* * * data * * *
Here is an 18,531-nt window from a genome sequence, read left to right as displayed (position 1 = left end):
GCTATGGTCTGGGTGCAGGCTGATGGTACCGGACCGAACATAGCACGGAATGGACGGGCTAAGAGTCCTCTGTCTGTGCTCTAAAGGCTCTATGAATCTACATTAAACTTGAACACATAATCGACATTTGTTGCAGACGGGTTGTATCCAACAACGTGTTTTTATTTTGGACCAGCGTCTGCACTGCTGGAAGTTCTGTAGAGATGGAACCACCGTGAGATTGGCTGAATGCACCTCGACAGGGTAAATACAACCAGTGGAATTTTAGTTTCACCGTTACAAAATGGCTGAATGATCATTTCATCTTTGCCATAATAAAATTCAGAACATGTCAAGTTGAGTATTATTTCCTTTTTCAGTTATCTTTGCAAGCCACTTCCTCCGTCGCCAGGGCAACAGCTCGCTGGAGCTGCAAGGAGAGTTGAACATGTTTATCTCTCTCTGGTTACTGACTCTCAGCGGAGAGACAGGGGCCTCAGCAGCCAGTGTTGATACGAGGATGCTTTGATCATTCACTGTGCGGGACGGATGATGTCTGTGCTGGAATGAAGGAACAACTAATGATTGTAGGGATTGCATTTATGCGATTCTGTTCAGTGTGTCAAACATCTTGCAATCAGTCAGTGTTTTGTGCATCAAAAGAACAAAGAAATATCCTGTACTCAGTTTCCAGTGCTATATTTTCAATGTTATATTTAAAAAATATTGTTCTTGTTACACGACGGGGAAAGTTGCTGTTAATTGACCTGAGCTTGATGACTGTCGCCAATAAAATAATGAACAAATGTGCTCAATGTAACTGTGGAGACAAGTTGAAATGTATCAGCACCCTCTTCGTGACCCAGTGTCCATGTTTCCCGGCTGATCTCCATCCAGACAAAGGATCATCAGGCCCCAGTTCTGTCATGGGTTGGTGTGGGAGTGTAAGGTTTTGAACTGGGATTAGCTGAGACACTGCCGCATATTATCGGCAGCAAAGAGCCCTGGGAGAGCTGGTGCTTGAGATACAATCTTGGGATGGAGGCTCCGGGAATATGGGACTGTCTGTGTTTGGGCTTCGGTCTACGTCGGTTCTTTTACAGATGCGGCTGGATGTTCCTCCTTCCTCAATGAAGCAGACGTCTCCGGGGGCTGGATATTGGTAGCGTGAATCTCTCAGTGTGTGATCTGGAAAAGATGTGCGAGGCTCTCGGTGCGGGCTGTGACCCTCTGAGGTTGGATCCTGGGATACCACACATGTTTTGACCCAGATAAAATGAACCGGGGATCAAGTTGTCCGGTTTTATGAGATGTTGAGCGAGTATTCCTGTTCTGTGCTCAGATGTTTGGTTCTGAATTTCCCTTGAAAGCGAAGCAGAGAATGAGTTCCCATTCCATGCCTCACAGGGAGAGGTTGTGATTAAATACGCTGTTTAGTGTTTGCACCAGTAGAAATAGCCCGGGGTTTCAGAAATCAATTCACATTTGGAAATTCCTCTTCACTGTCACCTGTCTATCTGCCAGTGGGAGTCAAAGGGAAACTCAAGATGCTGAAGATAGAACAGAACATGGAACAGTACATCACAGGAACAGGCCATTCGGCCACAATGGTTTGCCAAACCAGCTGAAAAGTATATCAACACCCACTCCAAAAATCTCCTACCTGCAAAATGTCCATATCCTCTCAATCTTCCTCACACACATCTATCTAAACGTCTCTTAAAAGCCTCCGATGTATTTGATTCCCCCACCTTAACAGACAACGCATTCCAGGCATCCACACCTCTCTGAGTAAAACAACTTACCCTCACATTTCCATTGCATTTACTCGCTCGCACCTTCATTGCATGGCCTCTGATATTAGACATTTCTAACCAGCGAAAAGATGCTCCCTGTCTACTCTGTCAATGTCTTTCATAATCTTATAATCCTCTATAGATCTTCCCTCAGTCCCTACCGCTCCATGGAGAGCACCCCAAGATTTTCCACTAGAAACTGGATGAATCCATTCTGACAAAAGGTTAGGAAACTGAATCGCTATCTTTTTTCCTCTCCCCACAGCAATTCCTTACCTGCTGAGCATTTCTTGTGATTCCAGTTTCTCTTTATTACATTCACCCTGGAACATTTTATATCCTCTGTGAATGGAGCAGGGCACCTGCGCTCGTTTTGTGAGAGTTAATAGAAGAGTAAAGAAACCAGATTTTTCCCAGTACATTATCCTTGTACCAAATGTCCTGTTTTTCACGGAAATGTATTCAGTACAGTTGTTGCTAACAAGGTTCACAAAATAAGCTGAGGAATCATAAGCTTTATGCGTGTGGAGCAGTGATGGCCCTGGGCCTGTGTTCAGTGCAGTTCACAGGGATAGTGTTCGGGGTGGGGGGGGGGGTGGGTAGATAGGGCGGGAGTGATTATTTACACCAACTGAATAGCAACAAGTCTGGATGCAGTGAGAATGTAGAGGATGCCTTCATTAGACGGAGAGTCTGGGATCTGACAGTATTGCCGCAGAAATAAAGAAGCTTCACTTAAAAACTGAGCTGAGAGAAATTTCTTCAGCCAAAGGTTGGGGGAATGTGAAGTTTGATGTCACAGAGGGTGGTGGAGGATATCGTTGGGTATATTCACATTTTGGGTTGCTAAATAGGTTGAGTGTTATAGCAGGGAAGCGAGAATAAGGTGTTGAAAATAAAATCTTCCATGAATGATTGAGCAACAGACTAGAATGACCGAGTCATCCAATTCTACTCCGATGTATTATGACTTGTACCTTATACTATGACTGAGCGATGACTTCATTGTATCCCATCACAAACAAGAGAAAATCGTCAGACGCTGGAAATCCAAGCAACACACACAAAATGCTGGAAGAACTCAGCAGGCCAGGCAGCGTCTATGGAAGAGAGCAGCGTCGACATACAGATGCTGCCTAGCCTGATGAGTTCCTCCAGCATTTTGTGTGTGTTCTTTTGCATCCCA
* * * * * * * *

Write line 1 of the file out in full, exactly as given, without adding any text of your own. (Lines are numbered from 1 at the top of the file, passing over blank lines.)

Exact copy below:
Here is an 18,531-nt window from a genome sequence, read left to right as displayed (position 1 = left end):